“The optimal process would be to have an annual replacement budget and any new services budget,” Barber said. “We don’t see that too often within the hospitals. It’s plugging holes first.”

Decisions around equipment purchasing should be calculated against procedural breakeven points that determine whether the hospital can perform enough with it to justify the cost. Sometimes the institutions can’t do enough with the technology to justify paying for its acquisition, maintenance and repairs. For that reason, Barber said his clients also seek comparable calculations to use in negotiating service-level agreements, purchase services like lawn care, laundry, food and consumables.

Creating a culture where purchasing decision-makers can get honest feedback all the way down their lines of service is critical to the budgeting process, said Dereesa Reid of Irvine, California. Reid, who co-founded a startup called Notable Systems and operates a consulting company called Care Infinity, operates with a foot in both worlds of value-driven healthcare technology startups and purchasing consultancy. As a former orthopedic institute CEO, she has experience building institutional lines of service, performing revenue-cycle calculations, and managing workplaces from academic medicine to physician joint ventures.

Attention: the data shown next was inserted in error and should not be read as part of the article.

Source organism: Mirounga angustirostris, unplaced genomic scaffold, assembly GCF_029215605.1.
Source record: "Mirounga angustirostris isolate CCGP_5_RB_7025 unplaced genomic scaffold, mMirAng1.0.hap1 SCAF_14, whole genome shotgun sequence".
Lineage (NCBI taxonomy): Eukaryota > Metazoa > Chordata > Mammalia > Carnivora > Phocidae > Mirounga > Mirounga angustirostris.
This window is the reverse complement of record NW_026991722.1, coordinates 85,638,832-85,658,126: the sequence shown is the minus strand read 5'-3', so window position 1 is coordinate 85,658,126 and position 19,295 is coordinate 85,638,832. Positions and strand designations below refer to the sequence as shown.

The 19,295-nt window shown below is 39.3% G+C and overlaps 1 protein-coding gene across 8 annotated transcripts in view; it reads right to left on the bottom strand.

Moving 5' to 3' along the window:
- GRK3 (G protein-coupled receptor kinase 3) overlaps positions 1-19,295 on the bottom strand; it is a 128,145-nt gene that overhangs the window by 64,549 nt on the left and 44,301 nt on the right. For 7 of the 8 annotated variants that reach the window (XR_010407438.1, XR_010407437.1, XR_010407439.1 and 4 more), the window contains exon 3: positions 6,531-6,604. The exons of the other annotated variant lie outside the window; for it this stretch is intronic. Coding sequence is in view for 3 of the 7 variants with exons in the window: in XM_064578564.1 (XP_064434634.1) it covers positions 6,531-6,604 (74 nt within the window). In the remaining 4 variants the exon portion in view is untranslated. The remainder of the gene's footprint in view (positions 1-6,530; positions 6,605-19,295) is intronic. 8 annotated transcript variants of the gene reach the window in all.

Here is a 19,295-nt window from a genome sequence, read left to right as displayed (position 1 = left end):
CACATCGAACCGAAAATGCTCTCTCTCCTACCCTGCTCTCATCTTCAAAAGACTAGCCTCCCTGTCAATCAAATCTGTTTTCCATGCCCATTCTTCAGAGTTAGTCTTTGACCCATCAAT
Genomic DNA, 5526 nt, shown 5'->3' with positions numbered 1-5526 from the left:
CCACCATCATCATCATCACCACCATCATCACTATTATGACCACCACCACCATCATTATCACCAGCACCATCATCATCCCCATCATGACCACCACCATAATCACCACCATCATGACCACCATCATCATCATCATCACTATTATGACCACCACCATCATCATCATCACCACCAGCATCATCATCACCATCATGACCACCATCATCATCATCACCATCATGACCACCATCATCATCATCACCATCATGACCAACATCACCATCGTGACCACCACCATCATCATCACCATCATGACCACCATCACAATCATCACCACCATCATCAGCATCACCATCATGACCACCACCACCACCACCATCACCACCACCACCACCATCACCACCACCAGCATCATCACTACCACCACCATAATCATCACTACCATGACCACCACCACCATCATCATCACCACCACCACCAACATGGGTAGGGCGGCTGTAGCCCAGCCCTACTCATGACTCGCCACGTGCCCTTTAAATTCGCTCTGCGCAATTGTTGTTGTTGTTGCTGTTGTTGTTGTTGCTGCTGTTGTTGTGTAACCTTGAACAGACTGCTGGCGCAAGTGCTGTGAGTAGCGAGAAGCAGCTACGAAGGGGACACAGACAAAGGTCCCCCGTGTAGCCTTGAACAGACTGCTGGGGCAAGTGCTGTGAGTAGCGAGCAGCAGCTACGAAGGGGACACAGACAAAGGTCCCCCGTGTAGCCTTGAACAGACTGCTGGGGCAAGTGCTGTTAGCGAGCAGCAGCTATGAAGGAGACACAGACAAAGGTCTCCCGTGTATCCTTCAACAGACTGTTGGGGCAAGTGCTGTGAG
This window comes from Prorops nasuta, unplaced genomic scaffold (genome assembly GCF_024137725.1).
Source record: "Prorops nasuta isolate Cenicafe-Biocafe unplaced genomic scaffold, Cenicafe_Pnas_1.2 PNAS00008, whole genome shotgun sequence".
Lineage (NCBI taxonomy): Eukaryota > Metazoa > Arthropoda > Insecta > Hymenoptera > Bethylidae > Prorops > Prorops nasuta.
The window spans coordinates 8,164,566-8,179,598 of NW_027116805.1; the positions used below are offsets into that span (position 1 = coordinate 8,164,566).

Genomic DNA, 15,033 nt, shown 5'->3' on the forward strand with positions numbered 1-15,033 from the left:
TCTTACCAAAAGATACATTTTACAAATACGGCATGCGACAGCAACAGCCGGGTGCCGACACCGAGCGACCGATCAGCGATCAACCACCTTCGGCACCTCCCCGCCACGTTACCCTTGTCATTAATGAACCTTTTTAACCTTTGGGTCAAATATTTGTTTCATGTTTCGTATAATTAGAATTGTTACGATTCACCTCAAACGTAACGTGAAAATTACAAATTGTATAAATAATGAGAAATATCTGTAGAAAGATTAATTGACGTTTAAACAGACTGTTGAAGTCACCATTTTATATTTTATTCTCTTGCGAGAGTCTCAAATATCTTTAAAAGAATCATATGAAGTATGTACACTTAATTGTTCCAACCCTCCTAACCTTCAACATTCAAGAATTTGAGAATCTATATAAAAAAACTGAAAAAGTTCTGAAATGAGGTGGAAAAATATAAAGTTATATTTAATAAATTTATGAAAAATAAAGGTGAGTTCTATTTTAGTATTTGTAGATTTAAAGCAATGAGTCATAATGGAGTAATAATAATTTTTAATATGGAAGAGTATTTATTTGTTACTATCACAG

Reid said the equipment budgeting process always starts with addressing bottlenecks to patient care, and making sure inventories are stocked with working backup. Immediately thereafter comes revenue-generating equipment, which she said is forcing institutions to consider whether the technologies they purchase are truly money-makers. Part of the challenge comes in the fact that “by and large, you get paid the same” for surgeries performed with brand-new equipment as with legacy technologies. Conversations are forced to be focused on operational efficiencies and patient demographics as much as on the age and condition of technological assets.